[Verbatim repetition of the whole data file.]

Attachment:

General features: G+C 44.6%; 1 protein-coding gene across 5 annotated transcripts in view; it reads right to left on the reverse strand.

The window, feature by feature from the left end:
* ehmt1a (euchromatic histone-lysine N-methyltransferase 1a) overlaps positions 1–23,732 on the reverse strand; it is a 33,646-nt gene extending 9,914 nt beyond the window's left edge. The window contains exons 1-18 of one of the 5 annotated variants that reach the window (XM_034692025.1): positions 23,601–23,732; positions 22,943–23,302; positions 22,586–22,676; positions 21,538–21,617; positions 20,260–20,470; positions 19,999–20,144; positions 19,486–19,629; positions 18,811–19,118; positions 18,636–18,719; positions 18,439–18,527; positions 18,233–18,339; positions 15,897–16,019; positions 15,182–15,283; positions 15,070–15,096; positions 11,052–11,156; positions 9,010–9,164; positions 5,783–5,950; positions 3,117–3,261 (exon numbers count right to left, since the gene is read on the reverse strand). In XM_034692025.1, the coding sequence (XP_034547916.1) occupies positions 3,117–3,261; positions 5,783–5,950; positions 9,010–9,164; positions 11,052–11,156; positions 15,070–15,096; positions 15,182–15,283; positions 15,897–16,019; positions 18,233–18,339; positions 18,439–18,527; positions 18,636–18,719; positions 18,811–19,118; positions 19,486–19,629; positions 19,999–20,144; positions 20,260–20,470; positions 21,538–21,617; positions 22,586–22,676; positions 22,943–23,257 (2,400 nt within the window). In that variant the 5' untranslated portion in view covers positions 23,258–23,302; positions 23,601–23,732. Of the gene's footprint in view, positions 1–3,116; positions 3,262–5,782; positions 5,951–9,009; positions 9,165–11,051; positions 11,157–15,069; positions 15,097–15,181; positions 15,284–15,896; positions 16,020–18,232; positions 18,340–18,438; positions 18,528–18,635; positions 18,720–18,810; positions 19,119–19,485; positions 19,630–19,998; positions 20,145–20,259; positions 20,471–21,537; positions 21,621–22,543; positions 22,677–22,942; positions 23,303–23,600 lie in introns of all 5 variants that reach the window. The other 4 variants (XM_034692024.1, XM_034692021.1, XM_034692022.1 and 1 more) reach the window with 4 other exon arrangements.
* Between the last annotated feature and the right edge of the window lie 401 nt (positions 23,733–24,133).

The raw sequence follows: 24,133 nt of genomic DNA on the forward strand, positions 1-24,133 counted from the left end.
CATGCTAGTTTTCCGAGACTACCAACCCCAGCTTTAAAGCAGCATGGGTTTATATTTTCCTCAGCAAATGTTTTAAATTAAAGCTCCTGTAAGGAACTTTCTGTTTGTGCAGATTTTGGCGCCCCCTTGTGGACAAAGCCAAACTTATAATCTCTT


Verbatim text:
General features: G+C 44.6%; 1 protein-coding gene across 5 annotated transcripts in view; it reads right to left on the reverse strand.

The window, feature by feature from the left end:
* ehmt1a (euchromatic histone-lysine N-methyltransferase 1a) overlaps positions 1–23,732 on the reverse strand; it is a 33,646-nt gene extending 9,914 nt beyond the window's left edge. The window contains exons 1-18 of one of the 5 annotated variants that reach the window (XM_034692025.1): positions 23,601–23,732; positions 22,943–23,302; positions 22,586–22,676; positions 21,538–21,617; positions 20,260–20,470; positions 19,999–20,144; positions 19,486–19,629; positions 18,811–19,118; positions 18,636–18,719; positions 18,439–18,527; positions 18,233–18,339; positions 15,897–16,019; positions 15,182–15,283; positions 15,070–15,096; positions 11,052–11,156; positions 9,010–9,164; positions 5,783–5,950; positions 3,117–3,261 (exon numbers count right to left, since the gene is read on the reverse strand). In XM_034692025.1, the coding sequence (XP_034547916.1) occupies positions 3,117–3,261; positions 5,783–5,950; positions 9,010–9,164; positions 11,052–11,156; positions 15,070–15,096; positions 15,182–15,283; positions 15,897–16,019; positions 18,233–18,339; positions 18,439–18,527; positions 18,636–18,719; positions 18,811–19,118; positions 19,486–19,629; positions 19,999–20,144; positions 20,260–20,470; positions 21,538–21,617; positions 22,586–22,676; positions 22,943–23,257 (2,400 nt within the window). In that variant the 5' untranslated portion in view covers positions 23,258–23,302; positions 23,601–23,732. Of the gene's footprint in view, positions 1–3,116; positions 3,262–5,782; positions 5,951–9,009; positions 9,165–11,051; positions 11,157–15,069; positions 15,097–15,181; positions 15,284–15,896; positions 16,020–18,232; positions 18,340–18,438; positions 18,528–18,635; positions 18,720–18,810; positions 19,119–19,485; positions 19,630–19,998; positions 20,145–20,259; positions 20,471–21,537; positions 21,621–22,543; positions 22,677–22,942; positions 23,303–23,600 lie in introns of all 5 variants that reach the window. The other 4 variants (XM_034692024.1, XM_034692021.1, XM_034692022.1 and 1 more) reach the window with 4 other exon arrangements.
* Between the last annotated feature and the right edge of the window lie 401 nt (positions 23,733–24,133).

The raw sequence follows: 24,133 nt of genomic DNA on the forward strand, positions 1-24,133 counted from the left end.
CATGCTAGTTTTCCGAGACTACCAACCCCAGCTTTAAAGCAGCATGGGTTTATATTTTCCTCAGCAAATGTTTTAAATTAAAGCTCCTGTAAGGAACTTTCTGTTTGTGCAGATTTTGGCGCCCCCTTGTGGACAAAGCCAAACTTATAATCTCTT